The Pastels of Cristina Grassi
By Barbara Rose
Cristina Sanpaolesi Grassi’s life has always been full of art – to the point that art is so familiar to her as a means of expression that she has no self consciousness about being direct and unencumbered by theory. She lived the privileged life of the daughter of a professor of architecture at the University of Pisa, who was also Superintendent of fine arts of the region of Tuscany. As a child in Florence, she was taken to see the great masterpiece of Renaissance art under her father’s jurisdiction. They became not distant icons but familiar friends. She had a natural talent for drawing. From the time she was a child in Italy, she began drawing and continued to draw what she saw as she grew up. Indeed, it is a mark of the genuine artist that they do not, as most children do, stop making art as adolescents but continue, even if not in a professional capacity.
After she married fellow Florentine Marco Grassi, she moved to New York City, the center of avant-garde art. Because Marco Grassi is a distinguished conservator of old master paintings, the workshop where he brought the great masters of the history of art back to life, became as familiar to Cristina as her own kitchen. This sense of ease and familiarity in the presence of art and artists is something we feel in her pastels. Not that they are b brought off with facility, but rather that they are done by someone who has no fear of materials or that mistakes cannot be corrected. And we must remember there is a difference between facility and mastery. The mastery of a technique always makes it look easy, whereas facility leads to being content with surface.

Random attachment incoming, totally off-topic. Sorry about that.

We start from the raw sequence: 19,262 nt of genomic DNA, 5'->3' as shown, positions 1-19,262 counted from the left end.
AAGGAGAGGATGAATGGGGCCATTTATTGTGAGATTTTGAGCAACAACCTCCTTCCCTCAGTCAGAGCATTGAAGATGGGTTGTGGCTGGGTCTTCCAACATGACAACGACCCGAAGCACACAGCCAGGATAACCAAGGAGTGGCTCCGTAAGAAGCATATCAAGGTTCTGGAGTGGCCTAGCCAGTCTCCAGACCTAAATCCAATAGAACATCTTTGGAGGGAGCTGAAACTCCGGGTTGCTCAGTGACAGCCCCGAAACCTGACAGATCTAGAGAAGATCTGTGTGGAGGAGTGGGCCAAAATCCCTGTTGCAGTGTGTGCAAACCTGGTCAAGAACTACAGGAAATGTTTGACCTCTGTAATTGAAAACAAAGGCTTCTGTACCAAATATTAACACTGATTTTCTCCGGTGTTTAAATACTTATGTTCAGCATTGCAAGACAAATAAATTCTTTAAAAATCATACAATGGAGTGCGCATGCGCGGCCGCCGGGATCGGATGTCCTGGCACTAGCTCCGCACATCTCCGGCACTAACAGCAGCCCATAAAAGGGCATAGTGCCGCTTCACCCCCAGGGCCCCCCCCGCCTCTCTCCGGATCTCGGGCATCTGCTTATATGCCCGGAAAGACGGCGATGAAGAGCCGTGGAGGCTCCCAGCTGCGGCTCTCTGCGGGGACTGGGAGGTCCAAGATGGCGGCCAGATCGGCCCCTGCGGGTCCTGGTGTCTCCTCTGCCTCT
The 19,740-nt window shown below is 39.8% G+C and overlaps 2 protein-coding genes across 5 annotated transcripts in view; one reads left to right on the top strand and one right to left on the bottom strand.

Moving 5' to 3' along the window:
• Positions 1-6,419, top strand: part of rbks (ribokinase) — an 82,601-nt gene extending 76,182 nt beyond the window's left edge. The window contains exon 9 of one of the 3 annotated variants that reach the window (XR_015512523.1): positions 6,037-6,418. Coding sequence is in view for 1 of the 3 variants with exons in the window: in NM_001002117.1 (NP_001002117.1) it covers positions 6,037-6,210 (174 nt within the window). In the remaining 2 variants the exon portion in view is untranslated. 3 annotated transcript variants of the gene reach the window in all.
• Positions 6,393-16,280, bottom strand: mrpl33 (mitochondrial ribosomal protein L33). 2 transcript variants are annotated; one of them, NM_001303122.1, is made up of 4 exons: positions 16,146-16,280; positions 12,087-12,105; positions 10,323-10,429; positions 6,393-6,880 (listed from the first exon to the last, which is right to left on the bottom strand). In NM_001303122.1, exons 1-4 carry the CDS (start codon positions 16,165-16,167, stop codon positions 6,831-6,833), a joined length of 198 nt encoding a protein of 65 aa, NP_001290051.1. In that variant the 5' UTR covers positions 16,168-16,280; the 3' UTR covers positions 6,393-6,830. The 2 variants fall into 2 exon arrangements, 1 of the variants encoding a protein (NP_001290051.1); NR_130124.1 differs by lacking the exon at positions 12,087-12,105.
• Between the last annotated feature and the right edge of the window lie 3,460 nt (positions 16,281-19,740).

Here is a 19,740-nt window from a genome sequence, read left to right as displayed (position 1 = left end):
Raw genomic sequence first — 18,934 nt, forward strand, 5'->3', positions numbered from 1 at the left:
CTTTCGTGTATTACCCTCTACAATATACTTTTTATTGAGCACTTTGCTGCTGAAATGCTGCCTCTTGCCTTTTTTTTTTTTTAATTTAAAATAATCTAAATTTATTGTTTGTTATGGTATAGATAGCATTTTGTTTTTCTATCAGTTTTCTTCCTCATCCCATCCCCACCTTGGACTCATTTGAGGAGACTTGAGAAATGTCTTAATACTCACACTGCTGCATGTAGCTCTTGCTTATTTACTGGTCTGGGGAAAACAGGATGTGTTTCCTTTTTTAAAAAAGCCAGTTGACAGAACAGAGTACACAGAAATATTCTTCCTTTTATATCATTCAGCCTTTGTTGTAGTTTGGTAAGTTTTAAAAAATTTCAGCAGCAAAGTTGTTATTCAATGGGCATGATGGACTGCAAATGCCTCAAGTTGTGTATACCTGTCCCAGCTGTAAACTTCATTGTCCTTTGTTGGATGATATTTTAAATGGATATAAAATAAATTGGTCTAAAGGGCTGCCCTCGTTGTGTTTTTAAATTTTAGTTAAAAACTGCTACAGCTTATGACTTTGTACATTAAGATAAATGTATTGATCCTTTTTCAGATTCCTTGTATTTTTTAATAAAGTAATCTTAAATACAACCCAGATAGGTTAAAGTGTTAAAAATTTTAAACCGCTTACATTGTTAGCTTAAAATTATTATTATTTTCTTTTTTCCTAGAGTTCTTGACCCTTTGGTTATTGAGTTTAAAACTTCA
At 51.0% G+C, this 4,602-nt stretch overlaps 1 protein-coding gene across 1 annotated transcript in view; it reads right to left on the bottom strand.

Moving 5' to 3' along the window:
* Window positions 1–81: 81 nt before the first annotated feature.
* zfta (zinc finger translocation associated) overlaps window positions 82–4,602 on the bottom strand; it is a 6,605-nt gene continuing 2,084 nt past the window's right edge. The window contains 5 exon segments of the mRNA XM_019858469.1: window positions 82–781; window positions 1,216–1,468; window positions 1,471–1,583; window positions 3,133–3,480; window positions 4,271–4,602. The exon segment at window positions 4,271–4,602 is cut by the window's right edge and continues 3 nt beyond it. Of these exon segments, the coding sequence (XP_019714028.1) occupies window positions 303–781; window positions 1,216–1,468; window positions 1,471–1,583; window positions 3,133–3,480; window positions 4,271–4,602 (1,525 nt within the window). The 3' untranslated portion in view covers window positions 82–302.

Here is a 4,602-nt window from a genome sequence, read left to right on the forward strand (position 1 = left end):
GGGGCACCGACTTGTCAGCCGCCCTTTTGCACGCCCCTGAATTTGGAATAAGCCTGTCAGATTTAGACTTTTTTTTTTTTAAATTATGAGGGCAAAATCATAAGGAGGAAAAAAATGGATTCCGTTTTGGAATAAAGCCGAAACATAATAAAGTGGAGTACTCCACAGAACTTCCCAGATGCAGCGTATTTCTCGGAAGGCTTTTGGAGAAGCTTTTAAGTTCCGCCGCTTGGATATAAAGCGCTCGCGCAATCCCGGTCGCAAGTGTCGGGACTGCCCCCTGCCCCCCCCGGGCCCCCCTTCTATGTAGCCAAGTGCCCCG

Once settled in New York, Cristina Grassi enrolled as a student in the National Academy of Design in New York City, where classical studies from casts and then live models was the practice. At the Academy, Cristina began to develop her own style both in charcoal drawings and in watercolors. For a time, she had a small art gallery, but she continued painting at home Cristina had been painting in watercolor, but the pallid delicate transparent tones that so appealed to an artist like Marie Laurencin appeared too soft and reticent for the type of strong expression that is natural to her intense expressive temperament. Pastels, on the other hand, could be used to create a sense of sculptural volume and contour that had the kind of emotional impact she was seeking.